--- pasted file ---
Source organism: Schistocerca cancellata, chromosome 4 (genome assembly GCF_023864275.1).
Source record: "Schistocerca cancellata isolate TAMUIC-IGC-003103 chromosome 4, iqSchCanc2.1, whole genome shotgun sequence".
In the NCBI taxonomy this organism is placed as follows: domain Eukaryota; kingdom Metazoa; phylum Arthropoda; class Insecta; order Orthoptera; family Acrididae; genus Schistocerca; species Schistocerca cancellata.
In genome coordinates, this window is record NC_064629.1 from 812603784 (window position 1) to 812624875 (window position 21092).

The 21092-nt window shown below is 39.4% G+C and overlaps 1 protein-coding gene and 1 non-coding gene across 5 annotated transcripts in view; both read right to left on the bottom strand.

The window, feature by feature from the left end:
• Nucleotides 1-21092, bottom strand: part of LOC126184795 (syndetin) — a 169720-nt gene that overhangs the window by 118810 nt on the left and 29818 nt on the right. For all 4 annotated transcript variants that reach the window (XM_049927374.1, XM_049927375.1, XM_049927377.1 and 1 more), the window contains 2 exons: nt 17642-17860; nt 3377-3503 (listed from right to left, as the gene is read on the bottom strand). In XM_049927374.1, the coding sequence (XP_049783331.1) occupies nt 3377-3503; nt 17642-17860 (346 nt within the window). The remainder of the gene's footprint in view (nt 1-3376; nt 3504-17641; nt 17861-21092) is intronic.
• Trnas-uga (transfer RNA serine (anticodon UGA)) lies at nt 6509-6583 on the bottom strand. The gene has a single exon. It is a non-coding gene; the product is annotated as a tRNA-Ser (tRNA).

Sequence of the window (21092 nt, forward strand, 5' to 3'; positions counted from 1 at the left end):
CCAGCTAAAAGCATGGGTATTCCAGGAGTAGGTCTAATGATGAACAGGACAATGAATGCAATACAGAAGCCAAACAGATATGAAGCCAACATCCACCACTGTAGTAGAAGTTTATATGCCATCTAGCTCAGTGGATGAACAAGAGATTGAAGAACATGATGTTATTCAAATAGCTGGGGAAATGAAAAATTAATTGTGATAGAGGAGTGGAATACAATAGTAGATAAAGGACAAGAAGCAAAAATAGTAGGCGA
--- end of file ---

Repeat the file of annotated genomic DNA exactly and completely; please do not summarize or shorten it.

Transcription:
Source organism: Schistocerca cancellata, chromosome 4 (genome assembly GCF_023864275.1).
Source record: "Schistocerca cancellata isolate TAMUIC-IGC-003103 chromosome 4, iqSchCanc2.1, whole genome shotgun sequence".
In the NCBI taxonomy this organism is placed as follows: domain Eukaryota; kingdom Metazoa; phylum Arthropoda; class Insecta; order Orthoptera; family Acrididae; genus Schistocerca; species Schistocerca cancellata.
In genome coordinates, this window is record NC_064629.1 from 812603784 (window position 1) to 812624875 (window position 21092).

The 21092-nt window shown below is 39.4% G+C and overlaps 1 protein-coding gene and 1 non-coding gene across 5 annotated transcripts in view; both read right to left on the bottom strand.

The window, feature by feature from the left end:
• Nucleotides 1-21092, bottom strand: part of LOC126184795 (syndetin) — a 169720-nt gene that overhangs the window by 118810 nt on the left and 29818 nt on the right. For all 4 annotated transcript variants that reach the window (XM_049927374.1, XM_049927375.1, XM_049927377.1 and 1 more), the window contains 2 exons: nt 17642-17860; nt 3377-3503 (listed from right to left, as the gene is read on the bottom strand). In XM_049927374.1, the coding sequence (XP_049783331.1) occupies nt 3377-3503; nt 17642-17860 (346 nt within the window). The remainder of the gene's footprint in view (nt 1-3376; nt 3504-17641; nt 17861-21092) is intronic.
• Trnas-uga (transfer RNA serine (anticodon UGA)) lies at nt 6509-6583 on the bottom strand. The gene has a single exon. It is a non-coding gene; the product is annotated as a tRNA-Ser (tRNA).

Sequence of the window (21092 nt, forward strand, 5' to 3'; positions counted from 1 at the left end):
CCAGCTAAAAGCATGGGTATTCCAGGAGTAGGTCTAATGATGAACAGGACAATGAATGCAATACAGAAGCCAAACAGATATGAAGCCAACATCCACCACTGTAGTAGAAGTTTATATGCCATCTAGCTCAGTGGATGAACAAGAGATTGAAGAACATGATGTTATTCAAATAGCTGGGGAAATGAAAAATTAATTGTGATAGAGGAGTGGAATACAATAGTAGATAAAGGACAAGAAGCAAAAATAGTAGGCGA